Tag Archives: Groupon

Windsurfing Groupon

I bought a Groupon a few months ago, it was for these windsurfing lessons, four hours two times a week for two months for five hundred bucks. I was having lunch with my friend Frank when I saw the deal and I asked him, “Hey Frank, doesn’t that sound cool?” I and I was really just saying it to say it. But Frank lit up, his reaction was immediate and enthusiastic. “That looks fucking awesome,” he told me. “I would totally be down to do that.”


And like I said, when I saw the windsurfing package, there wasn’t really any active part of my mind that thought, yes, this is what I want to do, I need to go windsurfing. The only reason that I showed Frank the offer in the first place was because we’d been hanging out for like half an hour, and conversation wasn’t really happening, to the point where we were already lost in our cell phones.

Then when I showed it to him, I’m not even exaggerating, he was all about that Groupon. “Let’s do this!” he looked me right in the eye and I couldn’t help but feel excited. “Really?” I just wanted to double check, and he was like, “Totally!”

The Groupon expired in twenty minutes, and I showed him, I said, “So should I do it? That’s cool? Five hundred bucks?” and he said, “Absolutely, I’ll get you the cash tomorrow.” And I hit the button, purchase. I received a confirmation email right away.

And we sat there for the rest of however long we hung out for and talked all about how cool it was going to be, learning how to windsurf. We wondered what kind of gear we’d need, and so we spent a little time searching online windsurfing forums, learning the very basics about windsurfing, like what to expect our first time out, stuff like that. At one point, he even showed me some windsurfing equipment that he’d found on eBay. He was like, “Yeah man, after the two months are up, we should totally go in on all of the equipment together.” And this guy’s whole everything, his attitude, his smile, it was infectious, I was like, “Yeah! We totally should!”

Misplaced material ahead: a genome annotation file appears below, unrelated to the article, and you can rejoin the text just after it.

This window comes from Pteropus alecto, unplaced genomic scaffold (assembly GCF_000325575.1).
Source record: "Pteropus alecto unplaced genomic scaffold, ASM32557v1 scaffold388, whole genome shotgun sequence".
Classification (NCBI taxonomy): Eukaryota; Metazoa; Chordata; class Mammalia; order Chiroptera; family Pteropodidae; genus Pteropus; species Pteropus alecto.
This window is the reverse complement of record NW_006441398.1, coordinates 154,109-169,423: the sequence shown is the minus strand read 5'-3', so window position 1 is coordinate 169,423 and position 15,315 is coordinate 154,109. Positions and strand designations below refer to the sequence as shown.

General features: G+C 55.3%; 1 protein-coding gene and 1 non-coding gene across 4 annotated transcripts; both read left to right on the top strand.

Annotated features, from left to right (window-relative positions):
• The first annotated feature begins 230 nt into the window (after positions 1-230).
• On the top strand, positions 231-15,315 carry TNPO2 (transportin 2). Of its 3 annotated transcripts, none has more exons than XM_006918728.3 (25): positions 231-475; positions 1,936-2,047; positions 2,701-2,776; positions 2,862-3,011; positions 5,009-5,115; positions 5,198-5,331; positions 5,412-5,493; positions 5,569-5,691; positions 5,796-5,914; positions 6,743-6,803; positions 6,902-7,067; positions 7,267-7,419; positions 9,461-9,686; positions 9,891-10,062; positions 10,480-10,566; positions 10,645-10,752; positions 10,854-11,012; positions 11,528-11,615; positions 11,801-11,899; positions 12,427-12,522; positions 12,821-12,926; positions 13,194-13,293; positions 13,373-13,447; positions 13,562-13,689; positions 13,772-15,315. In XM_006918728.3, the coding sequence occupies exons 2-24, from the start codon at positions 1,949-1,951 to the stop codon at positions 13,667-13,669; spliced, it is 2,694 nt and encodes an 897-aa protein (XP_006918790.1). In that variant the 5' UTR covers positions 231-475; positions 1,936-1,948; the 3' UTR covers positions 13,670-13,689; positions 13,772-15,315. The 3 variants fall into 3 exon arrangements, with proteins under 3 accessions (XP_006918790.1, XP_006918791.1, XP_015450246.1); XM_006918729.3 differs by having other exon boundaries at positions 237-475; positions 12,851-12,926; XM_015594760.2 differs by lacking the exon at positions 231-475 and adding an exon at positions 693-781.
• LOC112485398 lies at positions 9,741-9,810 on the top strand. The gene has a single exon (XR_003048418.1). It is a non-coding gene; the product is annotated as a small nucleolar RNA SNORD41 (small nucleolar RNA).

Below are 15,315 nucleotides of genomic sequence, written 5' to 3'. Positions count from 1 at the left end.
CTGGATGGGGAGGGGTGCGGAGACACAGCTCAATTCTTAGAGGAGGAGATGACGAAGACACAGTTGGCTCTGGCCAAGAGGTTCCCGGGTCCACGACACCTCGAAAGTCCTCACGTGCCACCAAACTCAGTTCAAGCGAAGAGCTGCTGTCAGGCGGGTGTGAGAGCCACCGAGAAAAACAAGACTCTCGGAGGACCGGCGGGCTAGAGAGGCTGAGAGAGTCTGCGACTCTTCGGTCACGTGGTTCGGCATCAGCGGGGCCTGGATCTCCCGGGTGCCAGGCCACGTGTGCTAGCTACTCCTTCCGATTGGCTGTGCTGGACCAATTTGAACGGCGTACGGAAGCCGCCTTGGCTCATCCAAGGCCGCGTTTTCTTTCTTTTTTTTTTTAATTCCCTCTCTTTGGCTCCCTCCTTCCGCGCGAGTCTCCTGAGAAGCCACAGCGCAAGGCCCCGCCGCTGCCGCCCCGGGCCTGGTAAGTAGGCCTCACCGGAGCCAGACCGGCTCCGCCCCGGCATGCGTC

And then the next day Frank texted me, he was like, “Hey Rob, I actually just took a look at my work schedule, and I don’t think I’m going to be able to make that windsurfing thing happen. But you’ll be able to find someone else, I’m sure of it. That was such a great deal!”

Of course I was pissed off, eventually. At first I was just really confused, and then very disappointed. Because, and it’s really hard for me to admit this, seeing as how everything went wrong so quickly, but I couldn’t even go to sleep that night. I was so excited, just laying there in my bed, thinking about what a great bonding experience this was going to be for us, how from now on, anytime we were bored, we could just head to the beach and start flying across the surf. I even did a bunch of research into storage spots near the water, how much it would cost for us to keep all of our gear and equipment at a location right by the shore.